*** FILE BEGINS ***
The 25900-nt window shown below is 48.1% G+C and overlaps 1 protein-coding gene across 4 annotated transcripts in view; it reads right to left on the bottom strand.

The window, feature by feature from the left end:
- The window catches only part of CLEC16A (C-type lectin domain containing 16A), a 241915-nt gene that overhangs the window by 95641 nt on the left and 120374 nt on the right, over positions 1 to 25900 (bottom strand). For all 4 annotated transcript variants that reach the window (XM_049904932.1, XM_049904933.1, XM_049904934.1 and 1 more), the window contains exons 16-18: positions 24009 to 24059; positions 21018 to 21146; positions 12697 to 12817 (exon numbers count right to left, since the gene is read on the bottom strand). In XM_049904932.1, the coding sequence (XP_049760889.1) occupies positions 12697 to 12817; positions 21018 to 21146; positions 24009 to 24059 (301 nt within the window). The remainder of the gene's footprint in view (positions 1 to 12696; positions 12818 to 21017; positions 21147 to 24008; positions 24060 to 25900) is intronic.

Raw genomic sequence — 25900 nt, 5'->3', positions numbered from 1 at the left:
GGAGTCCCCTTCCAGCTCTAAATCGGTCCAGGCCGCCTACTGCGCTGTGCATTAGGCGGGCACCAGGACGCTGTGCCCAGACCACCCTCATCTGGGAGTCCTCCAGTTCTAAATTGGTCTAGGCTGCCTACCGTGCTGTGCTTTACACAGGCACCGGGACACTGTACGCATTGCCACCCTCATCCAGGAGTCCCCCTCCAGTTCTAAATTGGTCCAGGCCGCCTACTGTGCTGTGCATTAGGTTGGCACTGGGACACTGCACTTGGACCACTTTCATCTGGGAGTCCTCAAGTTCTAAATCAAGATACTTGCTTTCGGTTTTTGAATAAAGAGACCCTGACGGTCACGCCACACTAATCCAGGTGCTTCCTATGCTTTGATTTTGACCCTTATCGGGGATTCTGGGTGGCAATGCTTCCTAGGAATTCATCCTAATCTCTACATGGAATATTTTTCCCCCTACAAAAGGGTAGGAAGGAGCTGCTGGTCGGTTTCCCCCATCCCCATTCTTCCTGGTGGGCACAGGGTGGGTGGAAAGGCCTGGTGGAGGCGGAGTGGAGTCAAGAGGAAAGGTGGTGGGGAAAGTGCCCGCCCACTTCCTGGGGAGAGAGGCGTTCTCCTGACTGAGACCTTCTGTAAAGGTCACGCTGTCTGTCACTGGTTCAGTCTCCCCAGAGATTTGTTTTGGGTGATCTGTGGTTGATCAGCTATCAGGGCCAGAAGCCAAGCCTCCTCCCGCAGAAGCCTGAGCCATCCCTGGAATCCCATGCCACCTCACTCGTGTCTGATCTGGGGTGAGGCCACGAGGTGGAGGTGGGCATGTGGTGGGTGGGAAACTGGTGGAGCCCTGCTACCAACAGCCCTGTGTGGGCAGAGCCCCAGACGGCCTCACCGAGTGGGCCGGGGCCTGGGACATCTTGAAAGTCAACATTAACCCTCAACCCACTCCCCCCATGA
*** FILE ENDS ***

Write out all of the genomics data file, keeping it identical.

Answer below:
The 25900-nt window shown below is 48.1% G+C and overlaps 1 protein-coding gene across 4 annotated transcripts in view; it reads right to left on the bottom strand.

The window, feature by feature from the left end:
- The window catches only part of CLEC16A (C-type lectin domain containing 16A), a 241915-nt gene that overhangs the window by 95641 nt on the left and 120374 nt on the right, over positions 1 to 25900 (bottom strand). For all 4 annotated transcript variants that reach the window (XM_049904932.1, XM_049904933.1, XM_049904934.1 and 1 more), the window contains exons 16-18: positions 24009 to 24059; positions 21018 to 21146; positions 12697 to 12817 (exon numbers count right to left, since the gene is read on the bottom strand). In XM_049904932.1, the coding sequence (XP_049760889.1) occupies positions 12697 to 12817; positions 21018 to 21146; positions 24009 to 24059 (301 nt within the window). The remainder of the gene's footprint in view (positions 1 to 12696; positions 12818 to 21017; positions 21147 to 24008; positions 24060 to 25900) is intronic.

Raw genomic sequence — 25900 nt, 5'->3', positions numbered from 1 at the left:
GGAGTCCCCTTCCAGCTCTAAATCGGTCCAGGCCGCCTACTGCGCTGTGCATTAGGCGGGCACCAGGACGCTGTGCCCAGACCACCCTCATCTGGGAGTCCTCCAGTTCTAAATTGGTCTAGGCTGCCTACCGTGCTGTGCTTTACACAGGCACCGGGACACTGTACGCATTGCCACCCTCATCCAGGAGTCCCCCTCCAGTTCTAAATTGGTCCAGGCCGCCTACTGTGCTGTGCATTAGGTTGGCACTGGGACACTGCACTTGGACCACTTTCATCTGGGAGTCCTCAAGTTCTAAATCAAGATACTTGCTTTCGGTTTTTGAATAAAGAGACCCTGACGGTCACGCCACACTAATCCAGGTGCTTCCTATGCTTTGATTTTGACCCTTATCGGGGATTCTGGGTGGCAATGCTTCCTAGGAATTCATCCTAATCTCTACATGGAATATTTTTCCCCCTACAAAAGGGTAGGAAGGAGCTGCTGGTCGGTTTCCCCCATCCCCATTCTTCCTGGTGGGCACAGGGTGGGTGGAAAGGCCTGGTGGAGGCGGAGTGGAGTCAAGAGGAAAGGTGGTGGGGAAAGTGCCCGCCCACTTCCTGGGGAGAGAGGCGTTCTCCTGACTGAGACCTTCTGTAAAGGTCACGCTGTCTGTCACTGGTTCAGTCTCCCCAGAGATTTGTTTTGGGTGATCTGTGGTTGATCAGCTATCAGGGCCAGAAGCCAAGCCTCCTCCCGCAGAAGCCTGAGCCATCCCTGGAATCCCATGCCACCTCACTCGTGTCTGATCTGGGGTGAGGCCACGAGGTGGAGGTGGGCATGTGGTGGGTGGGAAACTGGTGGAGCCCTGCTACCAACAGCCCTGTGTGGGCAGAGCCCCAGACGGCCTCACCGAGTGGGCCGGGGCCTGGGACATCTTGAAAGTCAACATTAACCCTCAACCCACTCCCCCCATGA